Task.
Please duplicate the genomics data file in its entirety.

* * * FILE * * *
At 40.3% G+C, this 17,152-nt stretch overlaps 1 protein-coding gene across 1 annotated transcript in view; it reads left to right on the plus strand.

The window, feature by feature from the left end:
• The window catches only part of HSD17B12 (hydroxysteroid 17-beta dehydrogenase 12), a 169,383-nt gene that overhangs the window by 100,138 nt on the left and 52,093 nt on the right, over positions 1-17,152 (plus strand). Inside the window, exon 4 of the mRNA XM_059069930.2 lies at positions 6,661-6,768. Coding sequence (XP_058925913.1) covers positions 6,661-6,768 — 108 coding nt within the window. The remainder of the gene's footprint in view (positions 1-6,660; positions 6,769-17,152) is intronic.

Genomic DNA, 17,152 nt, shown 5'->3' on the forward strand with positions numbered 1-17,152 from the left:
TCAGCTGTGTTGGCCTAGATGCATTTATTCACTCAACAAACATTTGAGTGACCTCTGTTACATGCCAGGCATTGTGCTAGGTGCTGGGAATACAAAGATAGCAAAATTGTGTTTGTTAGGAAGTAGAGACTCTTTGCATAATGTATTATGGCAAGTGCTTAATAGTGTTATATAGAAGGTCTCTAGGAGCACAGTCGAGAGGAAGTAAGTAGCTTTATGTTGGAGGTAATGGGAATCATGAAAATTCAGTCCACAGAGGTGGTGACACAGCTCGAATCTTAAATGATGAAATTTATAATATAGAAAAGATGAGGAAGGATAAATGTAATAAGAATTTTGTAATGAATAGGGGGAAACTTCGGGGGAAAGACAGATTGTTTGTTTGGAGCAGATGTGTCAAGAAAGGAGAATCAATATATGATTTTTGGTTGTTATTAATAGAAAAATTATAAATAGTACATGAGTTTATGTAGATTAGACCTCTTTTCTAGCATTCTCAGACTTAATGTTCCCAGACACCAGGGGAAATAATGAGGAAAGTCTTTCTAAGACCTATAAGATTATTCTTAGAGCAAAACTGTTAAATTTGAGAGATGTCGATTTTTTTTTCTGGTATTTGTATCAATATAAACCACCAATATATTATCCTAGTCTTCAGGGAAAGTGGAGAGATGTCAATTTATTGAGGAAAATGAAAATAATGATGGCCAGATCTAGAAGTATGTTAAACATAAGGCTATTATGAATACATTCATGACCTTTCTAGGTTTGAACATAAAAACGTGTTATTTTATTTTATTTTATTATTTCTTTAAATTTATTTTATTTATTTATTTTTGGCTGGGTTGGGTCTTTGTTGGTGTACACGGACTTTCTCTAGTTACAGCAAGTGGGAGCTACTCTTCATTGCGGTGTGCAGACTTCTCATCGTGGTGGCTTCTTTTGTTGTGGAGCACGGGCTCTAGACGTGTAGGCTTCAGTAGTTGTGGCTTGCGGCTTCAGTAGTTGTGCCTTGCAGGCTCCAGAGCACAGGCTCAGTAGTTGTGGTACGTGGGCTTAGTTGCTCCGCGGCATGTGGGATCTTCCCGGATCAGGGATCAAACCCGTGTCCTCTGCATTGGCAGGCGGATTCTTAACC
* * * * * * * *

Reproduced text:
At 40.3% G+C, this 17,152-nt stretch overlaps 1 protein-coding gene across 1 annotated transcript in view; it reads left to right on the plus strand.

The window, feature by feature from the left end:
• The window catches only part of HSD17B12 (hydroxysteroid 17-beta dehydrogenase 12), a 169,383-nt gene that overhangs the window by 100,138 nt on the left and 52,093 nt on the right, over positions 1-17,152 (plus strand). Inside the window, exon 4 of the mRNA XM_059069930.2 lies at positions 6,661-6,768. Coding sequence (XP_058925913.1) covers positions 6,661-6,768 — 108 coding nt within the window. The remainder of the gene's footprint in view (positions 1-6,660; positions 6,769-17,152) is intronic.

Genomic DNA, 17,152 nt, shown 5'->3' on the forward strand with positions numbered 1-17,152 from the left:
TCAGCTGTGTTGGCCTAGATGCATTTATTCACTCAACAAACATTTGAGTGACCTCTGTTACATGCCAGGCATTGTGCTAGGTGCTGGGAATACAAAGATAGCAAAATTGTGTTTGTTAGGAAGTAGAGACTCTTTGCATAATGTATTATGGCAAGTGCTTAATAGTGTTATATAGAAGGTCTCTAGGAGCACAGTCGAGAGGAAGTAAGTAGCTTTATGTTGGAGGTAATGGGAATCATGAAAATTCAGTCCACAGAGGTGGTGACACAGCTCGAATCTTAAATGATGAAATTTATAATATAGAAAAGATGAGGAAGGATAAATGTAATAAGAATTTTGTAATGAATAGGGGGAAACTTCGGGGGAAAGACAGATTGTTTGTTTGGAGCAGATGTGTCAAGAAAGGAGAATCAATATATGATTTTTGGTTGTTATTAATAGAAAAATTATAAATAGTACATGAGTTTATGTAGATTAGACCTCTTTTCTAGCATTCTCAGACTTAATGTTCCCAGACACCAGGGGAAATAATGAGGAAAGTCTTTCTAAGACCTATAAGATTATTCTTAGAGCAAAACTGTTAAATTTGAGAGATGTCGATTTTTTTTTCTGGTATTTGTATCAATATAAACCACCAATATATTATCCTAGTCTTCAGGGAAAGTGGAGAGATGTCAATTTATTGAGGAAAATGAAAATAATGATGGCCAGATCTAGAAGTATGTTAAACATAAGGCTATTATGAATACATTCATGACCTTTCTAGGTTTGAACATAAAAACGTGTTATTTTATTTTATTTTATTATTTCTTTAAATTTATTTTATTTATTTATTTTTGGCTGGGTTGGGTCTTTGTTGGTGTACACGGACTTTCTCTAGTTACAGCAAGTGGGAGCTACTCTTCATTGCGGTGTGCAGACTTCTCATCGTGGTGGCTTCTTTTGTTGTGGAGCACGGGCTCTAGACGTGTAGGCTTCAGTAGTTGTGGCTTGCGGCTTCAGTAGTTGTGCCTTGCAGGCTCCAGAGCACAGGCTCAGTAGTTGTGGTACGTGGGCTTAGTTGCTCCGCGGCATGTGGGATCTTCCCGGATCAGGGATCAAACCCGTGTCCTCTGCATTGGCAGGCGGATTCTTAACC